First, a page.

Kindness is alive and well in Brooklyn: A friend of mine dropped his iPhone in the street, searched for it without success, called the number from his landline. A man had found the phone and lived nearby. When my friend collected his iPhone he not only thanked the man profusely but also offered him some money for his kindness. The lovely man wouldn’t accept a dime. That’s class.

Graphic Lessons: Recent thirty-five-year-old widow Millie Fitzgerald applies for a private school teaching job, faints on a stabbed and dying man in the school kitchen, deals with the only witness to the stabbing – a troubled nine-year-old, develops a crush on a NYPD detective and her dog dies.

Graphic Lessons: Nine-year-old Dana is the only witness who overhears a person fighting with George Lopez, the soon to be stabbed Windsor School kitchen worker. Who can she tell? Her mother who never listens or accuses her of lying? Her father who’s started a new family in Singapore? She tells Millie.

Graphic Lessons: Something’s eating at NYPD Detective Steve Kulchek: a failed marriage? surviving a car bomb? his girlfriend marrying his corrupt boss? screwing up an important case? It doesn’t matter because he’s relentless.

The Cake Masters
Flower Masters
Where were you in 1917?

New York Mysteries Jan. 7 – Jan. 13

During the past week, not one but two beloved friends, Jean Montrevil and Ravi Ragbir, have been detained, imprisoned, and may possibly be deported by ICE, the Immigration and Custom Enforcement. These are loving fathers, husbands, workers and community members. These members of the Judson Memorial Church Sanctuary Movement may be deported to Haiti and Trinidad. Heartbreaking. This is an inhumane way to treat people and not what our democracy should be about. #resist this insanity.

“Hatred, which could destroy so much, never failed to destroy the one who hated, and this was an immutable law. I imagine one of the reasons people cling to their hates so stubbornly is because they sense, once hate is gone, they will be forced to deal with pain.” James Baldwin (1924 – 1987)

Remember the First Amendment? It guarantees freedoms concerning religion, expression, assembly, and the right to petition.  It forbids Congress from both promoting one religion over others and also restricting an individual’s religious practices.  It guarantees freedom of expression by prohibiting Congress from restricting the press or the rights of individuals to speak freely.  It also guarantees the right of citizens to assemble peaceably and to petition their government.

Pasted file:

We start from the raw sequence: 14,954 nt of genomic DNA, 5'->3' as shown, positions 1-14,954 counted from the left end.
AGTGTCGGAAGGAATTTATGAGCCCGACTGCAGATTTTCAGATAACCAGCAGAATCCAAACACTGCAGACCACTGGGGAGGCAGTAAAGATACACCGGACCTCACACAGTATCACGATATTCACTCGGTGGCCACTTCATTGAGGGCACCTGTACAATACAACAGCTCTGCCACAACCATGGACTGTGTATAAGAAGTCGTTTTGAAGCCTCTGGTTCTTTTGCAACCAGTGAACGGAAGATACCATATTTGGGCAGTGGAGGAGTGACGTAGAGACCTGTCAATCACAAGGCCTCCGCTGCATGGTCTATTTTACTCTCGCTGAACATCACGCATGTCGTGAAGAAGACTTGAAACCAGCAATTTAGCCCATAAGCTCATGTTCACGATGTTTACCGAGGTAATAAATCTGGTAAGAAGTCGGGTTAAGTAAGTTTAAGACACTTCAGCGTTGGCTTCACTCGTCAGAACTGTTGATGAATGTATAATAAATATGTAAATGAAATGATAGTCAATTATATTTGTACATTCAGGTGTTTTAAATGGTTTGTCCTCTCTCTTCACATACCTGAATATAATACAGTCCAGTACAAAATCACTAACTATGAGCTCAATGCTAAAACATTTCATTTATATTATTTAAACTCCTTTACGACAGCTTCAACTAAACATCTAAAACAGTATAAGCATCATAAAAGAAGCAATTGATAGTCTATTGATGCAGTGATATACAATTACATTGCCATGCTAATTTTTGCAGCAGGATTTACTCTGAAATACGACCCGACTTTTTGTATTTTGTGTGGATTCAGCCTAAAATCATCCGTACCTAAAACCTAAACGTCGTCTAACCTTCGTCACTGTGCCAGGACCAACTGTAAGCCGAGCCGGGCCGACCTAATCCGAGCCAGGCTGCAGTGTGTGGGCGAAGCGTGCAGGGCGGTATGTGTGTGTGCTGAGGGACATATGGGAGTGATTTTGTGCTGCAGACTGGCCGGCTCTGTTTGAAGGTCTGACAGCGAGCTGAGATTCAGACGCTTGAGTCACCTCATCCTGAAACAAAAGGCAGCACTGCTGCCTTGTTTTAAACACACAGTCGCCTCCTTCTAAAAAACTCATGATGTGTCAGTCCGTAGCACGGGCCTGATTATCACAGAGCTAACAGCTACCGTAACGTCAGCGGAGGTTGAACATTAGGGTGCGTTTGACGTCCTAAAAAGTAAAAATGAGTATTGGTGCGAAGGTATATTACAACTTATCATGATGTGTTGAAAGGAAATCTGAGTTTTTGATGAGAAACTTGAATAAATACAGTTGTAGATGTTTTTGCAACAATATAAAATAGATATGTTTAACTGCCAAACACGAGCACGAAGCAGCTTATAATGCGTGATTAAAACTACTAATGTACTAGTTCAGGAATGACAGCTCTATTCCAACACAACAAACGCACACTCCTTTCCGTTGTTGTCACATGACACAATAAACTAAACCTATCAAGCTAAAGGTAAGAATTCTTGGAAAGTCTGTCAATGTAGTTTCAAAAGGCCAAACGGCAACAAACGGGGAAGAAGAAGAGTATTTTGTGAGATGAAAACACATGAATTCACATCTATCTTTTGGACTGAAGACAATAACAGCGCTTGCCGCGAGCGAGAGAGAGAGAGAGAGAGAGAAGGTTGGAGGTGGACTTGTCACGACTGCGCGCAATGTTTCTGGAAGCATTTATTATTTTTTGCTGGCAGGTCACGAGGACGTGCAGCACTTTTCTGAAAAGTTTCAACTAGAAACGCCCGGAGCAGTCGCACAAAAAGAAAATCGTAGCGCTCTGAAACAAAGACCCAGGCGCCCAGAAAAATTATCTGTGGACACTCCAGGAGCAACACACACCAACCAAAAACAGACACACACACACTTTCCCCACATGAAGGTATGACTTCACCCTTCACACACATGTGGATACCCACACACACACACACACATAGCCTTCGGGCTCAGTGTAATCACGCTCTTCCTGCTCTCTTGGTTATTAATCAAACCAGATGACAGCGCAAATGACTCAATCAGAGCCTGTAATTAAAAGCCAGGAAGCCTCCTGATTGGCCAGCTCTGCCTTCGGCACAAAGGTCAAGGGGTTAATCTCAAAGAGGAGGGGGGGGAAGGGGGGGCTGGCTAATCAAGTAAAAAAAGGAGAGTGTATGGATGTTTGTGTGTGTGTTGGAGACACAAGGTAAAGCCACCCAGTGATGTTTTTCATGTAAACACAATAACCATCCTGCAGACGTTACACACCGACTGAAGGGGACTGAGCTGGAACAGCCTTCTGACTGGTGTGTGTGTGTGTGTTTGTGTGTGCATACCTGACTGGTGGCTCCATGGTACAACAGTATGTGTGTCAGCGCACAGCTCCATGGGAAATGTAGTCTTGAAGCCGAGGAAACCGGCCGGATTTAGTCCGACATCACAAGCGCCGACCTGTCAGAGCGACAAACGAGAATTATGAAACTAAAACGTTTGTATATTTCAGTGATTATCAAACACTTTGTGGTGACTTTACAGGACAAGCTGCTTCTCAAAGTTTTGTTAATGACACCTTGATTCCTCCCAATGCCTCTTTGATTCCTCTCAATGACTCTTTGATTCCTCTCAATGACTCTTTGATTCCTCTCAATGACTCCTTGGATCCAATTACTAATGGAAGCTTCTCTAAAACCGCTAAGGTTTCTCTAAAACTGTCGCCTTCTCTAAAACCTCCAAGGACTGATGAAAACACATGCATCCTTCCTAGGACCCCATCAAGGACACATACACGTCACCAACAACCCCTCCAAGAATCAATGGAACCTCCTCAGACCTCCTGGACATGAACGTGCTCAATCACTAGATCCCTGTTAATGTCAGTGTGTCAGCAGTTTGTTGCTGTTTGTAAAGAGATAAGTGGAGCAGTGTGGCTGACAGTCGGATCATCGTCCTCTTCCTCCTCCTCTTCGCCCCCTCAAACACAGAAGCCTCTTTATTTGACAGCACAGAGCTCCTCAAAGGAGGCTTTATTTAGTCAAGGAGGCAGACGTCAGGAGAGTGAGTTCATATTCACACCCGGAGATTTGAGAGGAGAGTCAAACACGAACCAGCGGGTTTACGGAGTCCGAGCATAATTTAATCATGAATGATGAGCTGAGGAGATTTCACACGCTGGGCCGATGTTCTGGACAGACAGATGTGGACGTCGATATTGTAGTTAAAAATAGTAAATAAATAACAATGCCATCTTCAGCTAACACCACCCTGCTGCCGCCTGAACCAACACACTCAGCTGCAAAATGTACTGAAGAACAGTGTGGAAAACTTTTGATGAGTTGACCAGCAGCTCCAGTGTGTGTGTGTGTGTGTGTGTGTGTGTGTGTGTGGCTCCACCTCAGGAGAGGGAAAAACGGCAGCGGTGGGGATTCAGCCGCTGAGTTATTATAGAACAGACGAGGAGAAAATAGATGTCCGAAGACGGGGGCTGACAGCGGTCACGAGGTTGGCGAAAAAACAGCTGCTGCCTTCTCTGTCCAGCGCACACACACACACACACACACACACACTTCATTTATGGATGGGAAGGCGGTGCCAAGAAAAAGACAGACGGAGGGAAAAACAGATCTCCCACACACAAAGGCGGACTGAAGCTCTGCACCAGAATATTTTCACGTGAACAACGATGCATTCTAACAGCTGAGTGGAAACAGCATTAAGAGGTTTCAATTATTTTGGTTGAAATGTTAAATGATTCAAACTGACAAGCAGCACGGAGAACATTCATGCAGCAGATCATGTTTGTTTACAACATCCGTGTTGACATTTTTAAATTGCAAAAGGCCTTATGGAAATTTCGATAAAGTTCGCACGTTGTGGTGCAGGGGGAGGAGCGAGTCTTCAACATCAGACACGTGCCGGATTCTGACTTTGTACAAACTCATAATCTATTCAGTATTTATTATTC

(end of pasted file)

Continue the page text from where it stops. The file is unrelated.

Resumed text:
Marcelo Gomes: Anatomy of a Male Ballet Dancer is a vivid account of the life and times of the Brazilian dancer who joined the American Ballet Theatre in 2002.I was exhausted from watching the charismatic Gomes zoom around stages and the world.

 

 

 

Marcelo Gomes:
Anatomy of a Male Ballet Dancer

Graphic Lessons: Recent thirty-five-year-old widow Millie Fitzgerald applies for a private school teaching job, faints on a stabbed and dying man in the school kitchen, deals with the only witness to the stabbing – a troubled nine-year-old, develops a crush on a NYPD detective and her dog dies.

Graphic Lessons: Nine-year-old Dana is the only witness who overhears a person fighting with George Lopez, the soon to be stabbed Windsor School kitchen worker. Who can she tell? Her mother who never listens or accuses her of lying? Her father who’s started a new family in Singapore? She tells Millie.

Graphic Lessons: Something’s eating at NYPD Detective Steve Kulchek: a failed marriage? surviving a car bomb? his girlfriend marrying his corrupt boss? screwing up an important case? It doesn’t matter because he’s relentless.

New York Mysteries Dec. 31- Jan. 6

Where is global warming when you need it? I know. I know. My bad.